GLF digital summit: Women generating the power to energize communities

Women’s voices essential to shape policy

Woman carrying a solar panel near Yangambi, Democratic Republic of Congo. CIFOR/Axel Fassio
14 March 2019
Sandra Cordon

Women can generate the power to not only energize themselves but also their families and their communities at every level. All they need is some technology, training and the freedom and space in which to work.

That was the message from a three-women panel discussing their experiences in such diverse fields as technology, energy and farm advocacy during the Global Landscapes Forum (GLF) Digital Summit “Women Rising for Rights” on 8 March, International Women’s Day.

“(Women) hold the key to the solutions at this intersection of energy justice, climate justice and the women’s rights movement,” Neha Misra, co-founder and chief collaboration officerat Solar Sister told the summit. The not-for-profit social enterprise, she explained, was created to access “the largest untapped source of renewable energy in the world, which I believe very strongly is woman power.”

There are times, however, when having the right tools still is not enough. Women also need the freedom and space in which they can work to make change that benefits not only themselves, but their families and their communities,  said Luisa Volpe, head of policy development with the World Farmers’ Organisation (WFO), representing national farmers’ cooperatives and groups worldwide.

She described how women have been prevented from participating in key forums where their voices were essential to shape policy and promote change, because social restrictions meant those women were not permitted to travel alone.

“Access to technology is one important way to support women – but it’s also necessary to change the mindsets of social representatives to give women the space they deserve,“ said Volpe, who described women as the “main pillar” that supports their family farms.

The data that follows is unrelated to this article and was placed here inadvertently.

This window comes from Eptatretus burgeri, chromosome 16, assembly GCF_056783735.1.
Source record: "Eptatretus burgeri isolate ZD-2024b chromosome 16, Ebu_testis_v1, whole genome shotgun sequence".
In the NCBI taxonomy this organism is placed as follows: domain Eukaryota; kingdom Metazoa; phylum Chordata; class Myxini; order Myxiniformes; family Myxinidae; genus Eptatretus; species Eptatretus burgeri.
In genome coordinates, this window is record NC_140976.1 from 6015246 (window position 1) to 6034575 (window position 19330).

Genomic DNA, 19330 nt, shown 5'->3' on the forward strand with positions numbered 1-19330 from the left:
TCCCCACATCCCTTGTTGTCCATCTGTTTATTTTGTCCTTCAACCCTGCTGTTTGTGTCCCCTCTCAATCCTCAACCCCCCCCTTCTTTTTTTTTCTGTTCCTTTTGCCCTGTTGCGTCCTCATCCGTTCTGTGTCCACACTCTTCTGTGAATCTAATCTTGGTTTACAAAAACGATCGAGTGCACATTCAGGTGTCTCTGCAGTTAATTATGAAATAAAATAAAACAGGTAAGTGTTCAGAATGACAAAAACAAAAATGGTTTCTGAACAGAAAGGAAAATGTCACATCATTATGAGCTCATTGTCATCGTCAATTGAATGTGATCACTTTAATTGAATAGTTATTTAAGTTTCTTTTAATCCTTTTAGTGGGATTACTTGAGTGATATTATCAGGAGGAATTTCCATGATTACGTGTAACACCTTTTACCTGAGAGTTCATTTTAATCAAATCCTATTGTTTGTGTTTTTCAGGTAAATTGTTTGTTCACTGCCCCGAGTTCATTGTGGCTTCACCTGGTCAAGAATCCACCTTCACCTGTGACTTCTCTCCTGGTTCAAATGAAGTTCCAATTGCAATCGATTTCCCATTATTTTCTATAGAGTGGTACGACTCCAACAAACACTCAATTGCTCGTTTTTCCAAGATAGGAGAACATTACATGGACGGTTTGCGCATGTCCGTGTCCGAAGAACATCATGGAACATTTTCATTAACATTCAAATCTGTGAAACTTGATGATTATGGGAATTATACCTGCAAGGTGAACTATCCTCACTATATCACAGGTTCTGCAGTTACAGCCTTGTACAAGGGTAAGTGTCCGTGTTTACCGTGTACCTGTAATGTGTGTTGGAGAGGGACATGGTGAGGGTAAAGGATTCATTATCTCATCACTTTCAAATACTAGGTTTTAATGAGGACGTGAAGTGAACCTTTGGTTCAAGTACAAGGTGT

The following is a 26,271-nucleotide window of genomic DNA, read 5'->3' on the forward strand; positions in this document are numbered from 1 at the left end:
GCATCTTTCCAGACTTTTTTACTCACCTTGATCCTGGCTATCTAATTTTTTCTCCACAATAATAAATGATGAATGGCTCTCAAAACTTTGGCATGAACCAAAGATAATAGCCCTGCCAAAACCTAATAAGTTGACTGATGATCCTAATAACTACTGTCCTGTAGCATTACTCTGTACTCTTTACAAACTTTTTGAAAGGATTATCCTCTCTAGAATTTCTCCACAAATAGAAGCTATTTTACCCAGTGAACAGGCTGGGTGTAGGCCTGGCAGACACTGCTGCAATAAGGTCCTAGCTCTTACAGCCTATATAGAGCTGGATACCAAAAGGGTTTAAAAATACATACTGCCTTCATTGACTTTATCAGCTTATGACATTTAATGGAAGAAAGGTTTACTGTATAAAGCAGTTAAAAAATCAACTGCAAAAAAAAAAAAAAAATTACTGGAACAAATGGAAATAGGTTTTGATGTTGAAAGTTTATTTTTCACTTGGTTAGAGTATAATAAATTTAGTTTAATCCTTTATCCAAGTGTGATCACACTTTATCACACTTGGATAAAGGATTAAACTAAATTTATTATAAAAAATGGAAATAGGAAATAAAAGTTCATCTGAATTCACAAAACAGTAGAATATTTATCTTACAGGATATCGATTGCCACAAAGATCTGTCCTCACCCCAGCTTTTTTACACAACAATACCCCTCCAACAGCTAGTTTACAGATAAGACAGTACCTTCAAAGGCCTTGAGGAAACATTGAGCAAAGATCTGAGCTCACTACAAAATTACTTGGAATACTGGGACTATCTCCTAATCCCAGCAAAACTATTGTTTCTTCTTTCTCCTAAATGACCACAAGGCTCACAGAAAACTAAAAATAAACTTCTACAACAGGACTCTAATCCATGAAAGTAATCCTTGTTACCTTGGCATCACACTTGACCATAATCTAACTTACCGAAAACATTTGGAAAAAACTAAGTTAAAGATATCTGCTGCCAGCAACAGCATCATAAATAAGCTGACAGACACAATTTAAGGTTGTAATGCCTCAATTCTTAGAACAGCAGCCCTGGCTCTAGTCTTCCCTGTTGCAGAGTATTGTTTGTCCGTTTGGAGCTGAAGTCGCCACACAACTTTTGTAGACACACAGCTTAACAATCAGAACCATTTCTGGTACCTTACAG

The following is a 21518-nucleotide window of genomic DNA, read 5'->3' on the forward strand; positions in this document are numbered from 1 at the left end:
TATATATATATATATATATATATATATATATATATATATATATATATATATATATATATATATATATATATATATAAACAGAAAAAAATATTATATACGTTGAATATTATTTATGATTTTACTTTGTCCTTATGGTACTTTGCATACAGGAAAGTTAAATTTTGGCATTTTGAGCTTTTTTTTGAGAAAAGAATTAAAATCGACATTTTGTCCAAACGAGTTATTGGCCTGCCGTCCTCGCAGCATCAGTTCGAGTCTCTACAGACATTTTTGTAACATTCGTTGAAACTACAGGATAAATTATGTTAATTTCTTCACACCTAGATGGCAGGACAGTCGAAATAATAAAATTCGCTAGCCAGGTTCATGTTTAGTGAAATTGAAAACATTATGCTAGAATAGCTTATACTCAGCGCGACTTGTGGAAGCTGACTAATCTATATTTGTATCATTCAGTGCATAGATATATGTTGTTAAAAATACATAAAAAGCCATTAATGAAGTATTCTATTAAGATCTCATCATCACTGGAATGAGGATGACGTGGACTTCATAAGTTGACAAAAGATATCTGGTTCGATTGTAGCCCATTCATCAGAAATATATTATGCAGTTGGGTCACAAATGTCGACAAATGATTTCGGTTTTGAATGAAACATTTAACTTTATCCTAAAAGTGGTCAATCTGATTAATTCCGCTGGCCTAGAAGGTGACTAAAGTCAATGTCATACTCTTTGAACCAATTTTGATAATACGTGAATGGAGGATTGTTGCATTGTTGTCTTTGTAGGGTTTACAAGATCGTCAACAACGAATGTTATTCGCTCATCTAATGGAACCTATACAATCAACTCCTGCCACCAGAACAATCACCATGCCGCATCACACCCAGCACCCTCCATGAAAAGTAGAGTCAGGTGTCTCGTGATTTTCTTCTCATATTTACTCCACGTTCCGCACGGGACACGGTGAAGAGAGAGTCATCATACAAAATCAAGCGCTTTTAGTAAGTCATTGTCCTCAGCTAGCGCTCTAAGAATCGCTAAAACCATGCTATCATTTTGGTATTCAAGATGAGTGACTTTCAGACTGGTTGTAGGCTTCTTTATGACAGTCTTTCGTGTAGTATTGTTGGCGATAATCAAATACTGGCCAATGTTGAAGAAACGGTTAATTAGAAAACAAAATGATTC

“Because when women have space and tools, they are able to do a lot for their communities – which include also men.”

The panel agreed that women’s work generally takes a very broad perspective that includes many types of communities, some based on their location, some based on their work and interests – and often, communities comprised of other women.

Women working with other women is fundamental to Solar Sister, which trains and supports women in rural Africa to become entrepreneurs in the clean energy sector, operating sustainable businesses in their own communities. Misra described an HIV-positive woman whose business success with a Solar Sister franchise not only changed her social status, from outcast to community leader, but led her to become a mentor to others. 

This foundation in community is also crucial in open source work, which focuses on developing innovative technological tools and services, free of charge to any user, to support sustainable development and land restoration, said Hajar Benelcadi, a senior data analyst in Earth Observation (EO) at mundialis GmbH & Co.

“We believe in creating communities, no matter (participants’) backgrounds or gender. We all work together,” said Benelcadi. “Open source democratizes the production and innovation of systems by promoting inclusion, no matter the gender, no matter where you come from,” she explained.

“Open source tools mean freedom, collaboration and sharing, each building on another’s findings.”

Women’s impact on their communities is extremely influential for the future as well as the present, concluded GLF youth moderator Salina Abraham. “Changing the lives of women doesn’t mean just changing their singular life, but changing the lives of their neighbors, their communities, and even future generations through their children.”


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